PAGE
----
While kratom is considered generally safe, some have claimed the initial dose can produce a number of side-effects, like fatigue, nausea, headaches and constipation, which normally subside with continued use. It’s also not meant to be used in high doses over long periods of time — otherwise sleeplessness, low libido and darkening of the complexion can occur. To date, there have been no fatalities associated with the herb. However, there have been reports from physicians saying they’ve seen an uptick in cases of adverse effects due to ingesting kratom coming through emergency rooms.
Frank LoVecchio, medical director of the Banner Good Samaritan Poison and Drug Information Center in Phoenix, Arizona, says he’s seen an increase of emergency events coming through the center — up from two incidents in 2005 to six in 2011. He feels it’s definitely not safe.
“When we see people who take this, they sometimes get respiratory depression,” said LoVecchio, similar to the effect of opiates like heroin. “What’s odd is that some of them get really, really agitated, a little combative, (with) nausea and vomiting. They usually get medication for nausea and Valium to ease the paranoia” before being sent home.”
Comparatively, narcotic pain reliever-related ER visits totaled 366,181 in 2011.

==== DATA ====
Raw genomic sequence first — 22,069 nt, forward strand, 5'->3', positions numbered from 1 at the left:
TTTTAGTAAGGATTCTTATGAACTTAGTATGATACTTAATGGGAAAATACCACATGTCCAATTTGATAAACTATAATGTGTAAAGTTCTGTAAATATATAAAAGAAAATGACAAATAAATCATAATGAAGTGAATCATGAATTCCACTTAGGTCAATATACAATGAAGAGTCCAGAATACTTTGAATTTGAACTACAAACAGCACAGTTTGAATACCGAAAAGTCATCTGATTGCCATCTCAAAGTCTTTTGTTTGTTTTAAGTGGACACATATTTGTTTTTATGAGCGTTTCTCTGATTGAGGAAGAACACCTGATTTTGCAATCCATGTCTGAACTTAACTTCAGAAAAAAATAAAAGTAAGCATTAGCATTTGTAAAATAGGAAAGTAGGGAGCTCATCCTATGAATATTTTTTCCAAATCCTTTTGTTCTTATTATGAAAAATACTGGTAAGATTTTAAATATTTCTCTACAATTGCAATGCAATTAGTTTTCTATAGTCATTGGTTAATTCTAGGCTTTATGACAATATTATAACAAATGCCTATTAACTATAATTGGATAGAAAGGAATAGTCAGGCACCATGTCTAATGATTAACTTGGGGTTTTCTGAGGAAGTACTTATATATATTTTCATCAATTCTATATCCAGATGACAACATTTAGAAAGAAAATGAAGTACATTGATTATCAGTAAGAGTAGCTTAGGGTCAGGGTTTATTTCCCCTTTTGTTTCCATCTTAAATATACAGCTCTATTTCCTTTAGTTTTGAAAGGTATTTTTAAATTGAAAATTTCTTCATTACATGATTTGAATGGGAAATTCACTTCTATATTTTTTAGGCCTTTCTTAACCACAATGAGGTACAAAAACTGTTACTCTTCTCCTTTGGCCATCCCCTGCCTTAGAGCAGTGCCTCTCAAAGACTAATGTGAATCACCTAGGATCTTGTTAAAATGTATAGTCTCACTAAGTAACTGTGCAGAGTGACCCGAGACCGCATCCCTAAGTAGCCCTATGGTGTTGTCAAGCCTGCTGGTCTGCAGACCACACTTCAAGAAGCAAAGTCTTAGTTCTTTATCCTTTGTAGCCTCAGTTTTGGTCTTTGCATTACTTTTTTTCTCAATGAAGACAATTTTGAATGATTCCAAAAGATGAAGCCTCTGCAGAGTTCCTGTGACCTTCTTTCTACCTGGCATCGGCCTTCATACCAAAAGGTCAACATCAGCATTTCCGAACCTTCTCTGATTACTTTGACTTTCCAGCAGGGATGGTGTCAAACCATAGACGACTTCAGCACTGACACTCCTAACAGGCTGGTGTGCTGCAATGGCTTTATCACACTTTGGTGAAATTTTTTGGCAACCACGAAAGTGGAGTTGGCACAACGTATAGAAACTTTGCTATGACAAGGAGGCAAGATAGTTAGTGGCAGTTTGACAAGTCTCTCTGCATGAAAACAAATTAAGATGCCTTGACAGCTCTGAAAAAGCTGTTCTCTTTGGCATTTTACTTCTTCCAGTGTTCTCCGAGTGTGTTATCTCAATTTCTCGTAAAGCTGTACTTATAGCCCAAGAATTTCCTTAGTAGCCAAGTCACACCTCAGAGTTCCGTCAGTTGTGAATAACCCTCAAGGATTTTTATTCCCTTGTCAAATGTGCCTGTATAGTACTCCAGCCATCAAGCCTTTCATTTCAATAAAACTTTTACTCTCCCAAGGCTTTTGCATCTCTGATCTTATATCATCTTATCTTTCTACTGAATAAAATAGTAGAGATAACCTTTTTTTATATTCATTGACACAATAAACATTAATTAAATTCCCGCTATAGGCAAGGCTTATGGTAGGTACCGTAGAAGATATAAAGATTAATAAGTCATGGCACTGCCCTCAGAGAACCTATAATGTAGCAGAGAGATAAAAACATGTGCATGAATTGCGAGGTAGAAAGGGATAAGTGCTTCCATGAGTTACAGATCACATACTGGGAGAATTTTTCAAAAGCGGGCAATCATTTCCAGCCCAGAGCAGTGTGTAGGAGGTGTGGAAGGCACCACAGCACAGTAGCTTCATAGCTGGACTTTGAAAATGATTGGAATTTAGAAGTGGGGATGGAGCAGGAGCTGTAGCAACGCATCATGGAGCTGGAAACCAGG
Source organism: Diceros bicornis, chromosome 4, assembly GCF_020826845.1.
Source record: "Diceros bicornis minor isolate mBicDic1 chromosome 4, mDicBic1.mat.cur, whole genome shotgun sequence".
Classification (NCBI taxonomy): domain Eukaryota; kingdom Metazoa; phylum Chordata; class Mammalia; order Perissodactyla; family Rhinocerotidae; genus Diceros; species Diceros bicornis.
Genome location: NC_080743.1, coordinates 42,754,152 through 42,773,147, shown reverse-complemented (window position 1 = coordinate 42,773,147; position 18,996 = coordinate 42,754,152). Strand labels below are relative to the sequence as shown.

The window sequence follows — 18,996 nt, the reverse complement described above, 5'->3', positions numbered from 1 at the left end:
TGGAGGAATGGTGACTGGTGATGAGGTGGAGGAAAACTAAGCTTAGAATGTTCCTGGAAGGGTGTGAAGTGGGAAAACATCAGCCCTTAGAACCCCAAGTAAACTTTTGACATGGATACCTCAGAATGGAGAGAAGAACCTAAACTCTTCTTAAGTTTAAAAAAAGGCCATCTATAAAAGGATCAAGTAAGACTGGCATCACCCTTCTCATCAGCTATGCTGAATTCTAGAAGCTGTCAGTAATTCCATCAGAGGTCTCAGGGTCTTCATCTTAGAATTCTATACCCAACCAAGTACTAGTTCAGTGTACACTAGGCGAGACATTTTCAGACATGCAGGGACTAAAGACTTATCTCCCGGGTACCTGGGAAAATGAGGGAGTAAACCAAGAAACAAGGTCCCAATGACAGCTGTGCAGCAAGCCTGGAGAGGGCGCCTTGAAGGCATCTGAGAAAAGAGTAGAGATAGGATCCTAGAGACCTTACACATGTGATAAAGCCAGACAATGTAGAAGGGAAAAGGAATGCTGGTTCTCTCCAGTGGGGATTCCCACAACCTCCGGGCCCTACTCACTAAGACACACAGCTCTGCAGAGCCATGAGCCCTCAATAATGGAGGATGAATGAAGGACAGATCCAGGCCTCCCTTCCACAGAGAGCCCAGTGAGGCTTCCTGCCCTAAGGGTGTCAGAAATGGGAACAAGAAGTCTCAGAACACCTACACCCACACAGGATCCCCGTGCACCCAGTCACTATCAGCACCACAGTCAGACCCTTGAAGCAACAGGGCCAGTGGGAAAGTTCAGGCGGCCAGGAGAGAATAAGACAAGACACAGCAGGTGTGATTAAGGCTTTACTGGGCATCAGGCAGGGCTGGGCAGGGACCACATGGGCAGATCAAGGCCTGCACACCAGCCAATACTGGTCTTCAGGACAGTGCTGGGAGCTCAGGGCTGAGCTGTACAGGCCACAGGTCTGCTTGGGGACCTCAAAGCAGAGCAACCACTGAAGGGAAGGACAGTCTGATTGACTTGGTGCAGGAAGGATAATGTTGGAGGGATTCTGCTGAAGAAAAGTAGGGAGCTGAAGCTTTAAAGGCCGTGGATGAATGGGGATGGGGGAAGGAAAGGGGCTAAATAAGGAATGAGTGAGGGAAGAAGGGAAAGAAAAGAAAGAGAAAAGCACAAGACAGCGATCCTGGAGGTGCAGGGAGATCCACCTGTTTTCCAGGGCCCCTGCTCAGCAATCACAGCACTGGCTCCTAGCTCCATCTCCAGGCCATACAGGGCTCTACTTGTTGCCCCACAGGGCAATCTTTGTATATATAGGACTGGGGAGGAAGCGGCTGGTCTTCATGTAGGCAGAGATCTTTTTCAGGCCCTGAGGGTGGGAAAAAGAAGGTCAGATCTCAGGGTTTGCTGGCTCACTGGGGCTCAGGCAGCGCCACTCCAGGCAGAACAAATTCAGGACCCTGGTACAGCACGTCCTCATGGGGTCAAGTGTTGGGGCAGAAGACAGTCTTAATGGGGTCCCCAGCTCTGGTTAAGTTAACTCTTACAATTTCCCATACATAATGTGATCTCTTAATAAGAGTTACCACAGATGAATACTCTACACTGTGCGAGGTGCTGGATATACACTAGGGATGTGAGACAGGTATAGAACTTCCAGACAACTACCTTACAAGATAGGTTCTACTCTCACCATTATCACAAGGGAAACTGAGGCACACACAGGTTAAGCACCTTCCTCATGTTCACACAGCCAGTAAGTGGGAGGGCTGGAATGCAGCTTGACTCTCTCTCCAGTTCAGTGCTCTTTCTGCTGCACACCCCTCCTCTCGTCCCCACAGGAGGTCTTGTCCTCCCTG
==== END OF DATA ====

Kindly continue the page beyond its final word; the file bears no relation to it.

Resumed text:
LoVecchio admits, however, that his encounters with kratom are one-sided because he only sees people who are suffering from ill effects of the herb, not people who believe they’re benefiting from it. Most of the people he treats are teenagers who are too young to buy alcohol, so they turn to kratom instead.
David DiSalvo offers this perspective in a recent article for Forbes:
When you investigate the stats… a couple of trends emerge. One is that the potential for harm is highest when someone is ingesting kratom with other substances. When someone who has taken kratom overdoses, it’s typical for a toxicology report to show they were also using other drugs, and the question then becomes which substances triggered the overdose. Accounts of kratom-only overdose are exceedingly rare, and some would argue they simply don’t exist. Fourteen of the 15 alleged kratom-related deaths cited by the DEA involved other drugs, as reported by NPR.
The other trend is that people experiencing negative outcomes with kratom are often using concentrated extracts, many times more potent than the traditional powdered leaf material… No question, these elements of the marketing and selling of kratom haven’t done this ancient medicinal plant any favors.
Nonetheless the DEA has re-classified kratom as a Schedule l drug — the same designation as LSD, heroin, marijuana and ecstasy — claiming it poses a major public health risk. The change was made effective September 30th.
Proponents of kratom, however, maintain that it’s less addictive than coffee — and certainly far less addictive than pharmaceutical pain killers, with an estimated 2 percent of Americans (or 4.7 million people) addicted to prescription opiates.
Dr. Boyer offers this final thought:
”So, are they banning a substance that has potential clinical utility? Possibly. Are they banning a substance that has risk to people? Possibly. I think what I would prefer is to see somebody not ban it but at least do some research to see how bad the risk is, or how good the benefit is.”